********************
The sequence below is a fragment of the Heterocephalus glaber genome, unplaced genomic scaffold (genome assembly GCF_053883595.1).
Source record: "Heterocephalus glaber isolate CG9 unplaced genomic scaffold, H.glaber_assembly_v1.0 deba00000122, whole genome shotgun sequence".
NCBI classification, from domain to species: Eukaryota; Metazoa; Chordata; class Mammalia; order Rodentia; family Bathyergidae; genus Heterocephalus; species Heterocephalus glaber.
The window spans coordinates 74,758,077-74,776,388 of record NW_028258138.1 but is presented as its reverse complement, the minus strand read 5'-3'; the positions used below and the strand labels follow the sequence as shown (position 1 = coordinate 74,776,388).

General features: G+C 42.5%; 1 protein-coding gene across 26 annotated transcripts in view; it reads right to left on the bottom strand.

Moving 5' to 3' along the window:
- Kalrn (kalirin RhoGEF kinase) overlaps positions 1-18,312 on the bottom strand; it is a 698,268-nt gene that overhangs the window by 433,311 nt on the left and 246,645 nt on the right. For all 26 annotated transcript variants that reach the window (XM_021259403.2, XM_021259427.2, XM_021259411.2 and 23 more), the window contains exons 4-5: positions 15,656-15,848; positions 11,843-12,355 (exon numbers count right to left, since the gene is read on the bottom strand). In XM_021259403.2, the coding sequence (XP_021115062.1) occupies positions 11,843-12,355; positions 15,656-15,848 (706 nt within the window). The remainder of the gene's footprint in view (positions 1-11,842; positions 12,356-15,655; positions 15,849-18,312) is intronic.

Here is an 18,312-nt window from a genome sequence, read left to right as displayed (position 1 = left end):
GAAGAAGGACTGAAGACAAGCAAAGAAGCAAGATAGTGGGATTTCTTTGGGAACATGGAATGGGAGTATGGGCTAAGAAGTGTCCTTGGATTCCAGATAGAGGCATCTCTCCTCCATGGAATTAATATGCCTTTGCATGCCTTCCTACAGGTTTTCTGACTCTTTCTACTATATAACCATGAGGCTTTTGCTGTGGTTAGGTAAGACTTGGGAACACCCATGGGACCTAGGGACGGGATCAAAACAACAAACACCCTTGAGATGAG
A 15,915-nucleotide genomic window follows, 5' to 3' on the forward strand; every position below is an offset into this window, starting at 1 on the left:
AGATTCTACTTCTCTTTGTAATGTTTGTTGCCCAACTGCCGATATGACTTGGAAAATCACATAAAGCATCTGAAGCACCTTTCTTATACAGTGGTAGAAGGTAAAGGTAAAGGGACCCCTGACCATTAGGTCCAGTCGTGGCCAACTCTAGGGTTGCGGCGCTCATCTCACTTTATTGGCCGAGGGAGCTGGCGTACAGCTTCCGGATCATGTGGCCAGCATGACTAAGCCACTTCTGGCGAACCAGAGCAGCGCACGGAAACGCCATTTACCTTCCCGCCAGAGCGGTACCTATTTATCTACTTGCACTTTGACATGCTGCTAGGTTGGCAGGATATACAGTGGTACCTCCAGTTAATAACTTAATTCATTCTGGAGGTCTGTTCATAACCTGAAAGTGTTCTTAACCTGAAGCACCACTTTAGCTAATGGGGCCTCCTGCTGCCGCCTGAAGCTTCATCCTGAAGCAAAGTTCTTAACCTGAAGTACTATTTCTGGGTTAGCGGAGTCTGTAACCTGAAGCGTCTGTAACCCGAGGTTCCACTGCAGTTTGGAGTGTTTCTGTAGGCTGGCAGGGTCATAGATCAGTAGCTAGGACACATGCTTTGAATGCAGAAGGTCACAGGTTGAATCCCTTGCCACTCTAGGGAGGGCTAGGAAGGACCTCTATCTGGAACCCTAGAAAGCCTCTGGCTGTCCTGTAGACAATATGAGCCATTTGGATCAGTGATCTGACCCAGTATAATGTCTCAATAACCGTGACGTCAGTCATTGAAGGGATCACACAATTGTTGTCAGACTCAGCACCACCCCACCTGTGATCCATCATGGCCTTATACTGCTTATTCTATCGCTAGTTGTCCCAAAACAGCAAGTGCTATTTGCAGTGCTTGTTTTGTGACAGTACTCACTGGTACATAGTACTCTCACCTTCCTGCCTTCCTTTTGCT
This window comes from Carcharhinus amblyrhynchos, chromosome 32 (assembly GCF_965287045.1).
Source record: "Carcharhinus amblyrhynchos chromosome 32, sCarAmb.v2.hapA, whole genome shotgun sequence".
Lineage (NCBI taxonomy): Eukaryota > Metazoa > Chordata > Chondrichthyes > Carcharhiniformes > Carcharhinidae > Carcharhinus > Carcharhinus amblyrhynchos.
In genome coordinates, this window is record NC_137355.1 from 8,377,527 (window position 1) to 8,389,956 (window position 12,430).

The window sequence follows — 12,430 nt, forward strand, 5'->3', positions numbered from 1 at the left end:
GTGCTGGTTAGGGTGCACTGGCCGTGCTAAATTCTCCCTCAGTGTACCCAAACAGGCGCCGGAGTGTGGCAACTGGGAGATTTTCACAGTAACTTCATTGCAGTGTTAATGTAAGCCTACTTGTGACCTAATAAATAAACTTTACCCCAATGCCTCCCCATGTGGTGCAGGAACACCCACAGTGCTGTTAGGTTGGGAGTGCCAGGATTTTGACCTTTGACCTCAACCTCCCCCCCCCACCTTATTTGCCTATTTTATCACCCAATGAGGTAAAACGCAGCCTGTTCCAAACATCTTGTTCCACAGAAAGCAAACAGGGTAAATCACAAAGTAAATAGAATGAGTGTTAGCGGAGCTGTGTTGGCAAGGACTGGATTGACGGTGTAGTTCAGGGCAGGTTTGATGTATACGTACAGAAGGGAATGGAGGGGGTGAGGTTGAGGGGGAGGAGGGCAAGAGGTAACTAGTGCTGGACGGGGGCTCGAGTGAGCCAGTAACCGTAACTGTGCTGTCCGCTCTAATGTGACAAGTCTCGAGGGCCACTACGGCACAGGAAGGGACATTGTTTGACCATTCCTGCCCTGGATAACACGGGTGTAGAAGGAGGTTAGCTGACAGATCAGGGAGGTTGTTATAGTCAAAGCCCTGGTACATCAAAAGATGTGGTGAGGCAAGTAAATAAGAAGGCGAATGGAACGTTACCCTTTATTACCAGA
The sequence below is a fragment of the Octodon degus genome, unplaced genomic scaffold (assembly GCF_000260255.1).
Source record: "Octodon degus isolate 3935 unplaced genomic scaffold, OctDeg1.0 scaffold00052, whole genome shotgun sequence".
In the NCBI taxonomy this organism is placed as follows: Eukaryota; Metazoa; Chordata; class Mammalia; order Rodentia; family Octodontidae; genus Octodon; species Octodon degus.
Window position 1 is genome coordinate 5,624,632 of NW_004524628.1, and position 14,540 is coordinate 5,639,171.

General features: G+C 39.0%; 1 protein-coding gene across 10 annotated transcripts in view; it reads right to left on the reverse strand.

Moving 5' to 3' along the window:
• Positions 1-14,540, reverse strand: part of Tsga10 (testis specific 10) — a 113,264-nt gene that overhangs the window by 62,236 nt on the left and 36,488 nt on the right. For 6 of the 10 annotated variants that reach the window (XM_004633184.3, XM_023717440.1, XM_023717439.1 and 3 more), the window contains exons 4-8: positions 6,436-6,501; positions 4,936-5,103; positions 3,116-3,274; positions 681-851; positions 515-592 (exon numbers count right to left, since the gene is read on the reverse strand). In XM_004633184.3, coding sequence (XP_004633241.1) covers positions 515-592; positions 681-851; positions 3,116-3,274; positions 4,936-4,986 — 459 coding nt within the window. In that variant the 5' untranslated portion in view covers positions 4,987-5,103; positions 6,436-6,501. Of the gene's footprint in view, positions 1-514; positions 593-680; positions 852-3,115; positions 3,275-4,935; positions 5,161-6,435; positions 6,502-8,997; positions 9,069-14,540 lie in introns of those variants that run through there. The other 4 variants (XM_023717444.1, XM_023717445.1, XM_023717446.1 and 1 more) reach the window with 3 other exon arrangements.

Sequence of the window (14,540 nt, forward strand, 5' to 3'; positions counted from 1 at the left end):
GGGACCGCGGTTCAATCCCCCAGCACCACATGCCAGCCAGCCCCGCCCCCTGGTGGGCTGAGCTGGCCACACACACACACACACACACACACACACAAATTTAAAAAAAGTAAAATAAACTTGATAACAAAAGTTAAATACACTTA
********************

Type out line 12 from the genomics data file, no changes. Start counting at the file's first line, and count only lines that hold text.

This window comes from Carcharhinus amblyrhynchos, chromosome 32 (assembly GCF_965287045.1).